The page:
Erectile dysfunction (ED), formerly known as impotence, is the chronic inability to achieve and maintain an erection for the performance of a sexual act.
ED is a very common condition, believed to affect one in ten men worldwide, and the causes can be physical or psychological.
Physical causes include underlying health issues, such as diabetes, heart disease, hypertension and obesity, which account for 70% of cases of the condition.
Alcohol, tobacco and drugs – narcotics and prescription medications – are also contributory factors to erectile dysfunction problems.
ED is associated with ageing and most common in men over the age of 75 but, for younger men, the condition may have psychological causes, including anxiety, depression and stress. In fact, psychological causes are believed to account for up 20% of erectile dysfunction cases.
One of the most common psychological causes is known as performance anxiety, which can lock the sufferer into a spiral of negative reinforcement from which it is difficult to escape.
It is not uncommon for a man to be anxious about sexual intercourse with a new partner but, if his anxiety causes erectile dysfunction, the more anxious he becomes, the less able to he is to perform and so on.
Frank, honest conversation with a new sexual partner is often the key to tackling performance anxiety, which may lessen or disappear altogether as partners become more familiar with each other.
Of course, anxiety may be caused by factors other than sexual performance or a distressing sexual experience in the past.
Anxiety about work, money, relationships or anything else not only diverts and distracts the brain from less essential tasks, such as managing arousal but triggers the release of cortisol, a steroid hormone produced by the adrenal gland.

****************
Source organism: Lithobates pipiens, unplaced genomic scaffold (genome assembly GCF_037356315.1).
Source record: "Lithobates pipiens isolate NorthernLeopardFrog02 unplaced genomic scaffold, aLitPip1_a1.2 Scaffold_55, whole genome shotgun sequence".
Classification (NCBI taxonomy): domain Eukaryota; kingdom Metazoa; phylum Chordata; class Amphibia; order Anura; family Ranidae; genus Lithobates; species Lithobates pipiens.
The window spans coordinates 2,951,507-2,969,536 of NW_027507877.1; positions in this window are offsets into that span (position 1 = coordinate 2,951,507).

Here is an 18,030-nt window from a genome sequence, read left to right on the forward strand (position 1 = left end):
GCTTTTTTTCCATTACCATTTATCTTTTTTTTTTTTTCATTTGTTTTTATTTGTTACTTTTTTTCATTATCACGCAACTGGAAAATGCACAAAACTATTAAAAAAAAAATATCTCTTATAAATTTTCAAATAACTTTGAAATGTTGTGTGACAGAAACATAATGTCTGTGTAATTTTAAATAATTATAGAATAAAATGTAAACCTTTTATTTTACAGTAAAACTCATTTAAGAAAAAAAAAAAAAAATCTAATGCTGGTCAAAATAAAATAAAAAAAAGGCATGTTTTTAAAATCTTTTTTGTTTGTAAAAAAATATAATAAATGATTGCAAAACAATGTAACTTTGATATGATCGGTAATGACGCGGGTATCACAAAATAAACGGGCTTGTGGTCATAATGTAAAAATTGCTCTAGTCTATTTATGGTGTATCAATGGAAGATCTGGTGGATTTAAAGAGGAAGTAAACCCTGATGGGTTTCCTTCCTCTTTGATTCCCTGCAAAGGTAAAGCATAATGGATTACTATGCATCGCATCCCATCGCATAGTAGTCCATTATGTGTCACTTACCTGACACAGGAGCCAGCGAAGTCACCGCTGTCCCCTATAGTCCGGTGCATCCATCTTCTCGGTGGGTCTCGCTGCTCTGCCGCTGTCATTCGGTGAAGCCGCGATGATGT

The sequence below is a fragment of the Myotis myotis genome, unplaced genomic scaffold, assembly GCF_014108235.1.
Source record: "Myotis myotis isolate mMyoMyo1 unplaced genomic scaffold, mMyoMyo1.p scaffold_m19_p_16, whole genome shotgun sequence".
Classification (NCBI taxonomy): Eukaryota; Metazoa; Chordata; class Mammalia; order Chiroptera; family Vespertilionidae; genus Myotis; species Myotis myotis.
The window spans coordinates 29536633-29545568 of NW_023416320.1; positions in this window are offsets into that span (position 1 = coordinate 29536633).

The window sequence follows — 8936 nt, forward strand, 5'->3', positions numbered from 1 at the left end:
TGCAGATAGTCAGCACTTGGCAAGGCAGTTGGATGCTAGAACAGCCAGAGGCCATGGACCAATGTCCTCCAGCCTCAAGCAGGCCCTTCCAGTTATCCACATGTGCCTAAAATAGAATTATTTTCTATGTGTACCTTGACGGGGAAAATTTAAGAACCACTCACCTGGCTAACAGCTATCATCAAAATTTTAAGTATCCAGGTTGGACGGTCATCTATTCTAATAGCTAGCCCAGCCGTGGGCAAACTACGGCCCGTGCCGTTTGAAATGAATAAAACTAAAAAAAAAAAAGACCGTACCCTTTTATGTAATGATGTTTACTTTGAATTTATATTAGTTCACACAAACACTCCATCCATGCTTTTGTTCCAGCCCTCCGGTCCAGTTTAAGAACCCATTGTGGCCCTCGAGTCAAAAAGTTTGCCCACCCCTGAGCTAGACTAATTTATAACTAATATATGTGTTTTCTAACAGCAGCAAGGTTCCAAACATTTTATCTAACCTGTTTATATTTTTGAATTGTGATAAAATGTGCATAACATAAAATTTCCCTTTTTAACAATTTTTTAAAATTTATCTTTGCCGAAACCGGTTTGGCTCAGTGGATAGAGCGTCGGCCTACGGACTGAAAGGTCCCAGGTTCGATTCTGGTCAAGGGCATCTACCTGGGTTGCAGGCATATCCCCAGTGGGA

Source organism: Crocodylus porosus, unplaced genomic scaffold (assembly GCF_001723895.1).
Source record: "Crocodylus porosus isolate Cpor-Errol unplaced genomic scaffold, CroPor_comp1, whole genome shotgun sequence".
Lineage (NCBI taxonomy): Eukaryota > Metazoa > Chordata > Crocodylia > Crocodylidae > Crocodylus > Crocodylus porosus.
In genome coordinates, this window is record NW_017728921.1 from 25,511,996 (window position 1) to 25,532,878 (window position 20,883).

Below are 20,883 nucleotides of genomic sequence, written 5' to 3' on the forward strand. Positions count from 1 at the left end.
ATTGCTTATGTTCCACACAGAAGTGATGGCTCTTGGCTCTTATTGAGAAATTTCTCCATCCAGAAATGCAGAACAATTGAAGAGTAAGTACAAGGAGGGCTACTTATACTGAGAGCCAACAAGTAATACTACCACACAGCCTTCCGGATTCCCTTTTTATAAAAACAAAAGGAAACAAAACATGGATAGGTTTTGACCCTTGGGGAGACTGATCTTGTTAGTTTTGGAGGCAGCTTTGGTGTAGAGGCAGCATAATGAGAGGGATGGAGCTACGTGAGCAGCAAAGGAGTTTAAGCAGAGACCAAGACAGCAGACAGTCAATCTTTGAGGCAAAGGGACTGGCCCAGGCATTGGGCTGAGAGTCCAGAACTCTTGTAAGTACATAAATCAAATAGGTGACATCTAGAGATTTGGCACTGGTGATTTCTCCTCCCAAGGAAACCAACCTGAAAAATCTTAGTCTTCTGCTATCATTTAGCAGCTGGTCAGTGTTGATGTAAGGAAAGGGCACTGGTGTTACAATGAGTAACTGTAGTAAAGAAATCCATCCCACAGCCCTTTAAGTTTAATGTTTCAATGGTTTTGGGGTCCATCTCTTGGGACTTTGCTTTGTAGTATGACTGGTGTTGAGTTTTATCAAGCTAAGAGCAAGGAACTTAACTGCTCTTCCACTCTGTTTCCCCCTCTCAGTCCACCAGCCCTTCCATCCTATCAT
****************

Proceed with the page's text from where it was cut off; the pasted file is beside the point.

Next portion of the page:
The level of cortisol in the bloodstream is inversely proportional to the level of testosterone, the primary male sex hormone, so a loss of libido and erectile dysfunction may occur.
Treatment for the psychological causes of erectile dysfunction includes sex therapy and prescription medications, such as Sildenafil, better known by its brand name, Viagra.
Sex therapy, in the form for regular, but brief, counselling sessions with a qualified therapist, followed by ‘homework’, can be effective in cases where no physical reason exists for erectile dysfunction and, indeed, may be the best treatment option available.
Sex therapists can be doctors, including psychiatrists and psychologists, or other healthcare professionals, but all are trained in psychological methods of treatment for erectile dysfunction.
Prescription treatments, such as Sildenafil and other similar drugs, are technically known as vasodilators or phosphodiesterase (PDE5) inhibitors.
They work by suppressing the action of a chemical called phosphodiesterase type-5, with the effect of relaxing the blood vessels and increasing blood flow to the penis during sexual arousal.
Two-thirds of men, or more, taking PDE5 inhibitors have reported an improvement in their condition. However, sexual arousal is a prerequisite for PDE5 inhibitors to work and they can have some very dangerous side effects for men with certain underlying health conditions, so they should not be taken without medical supervision.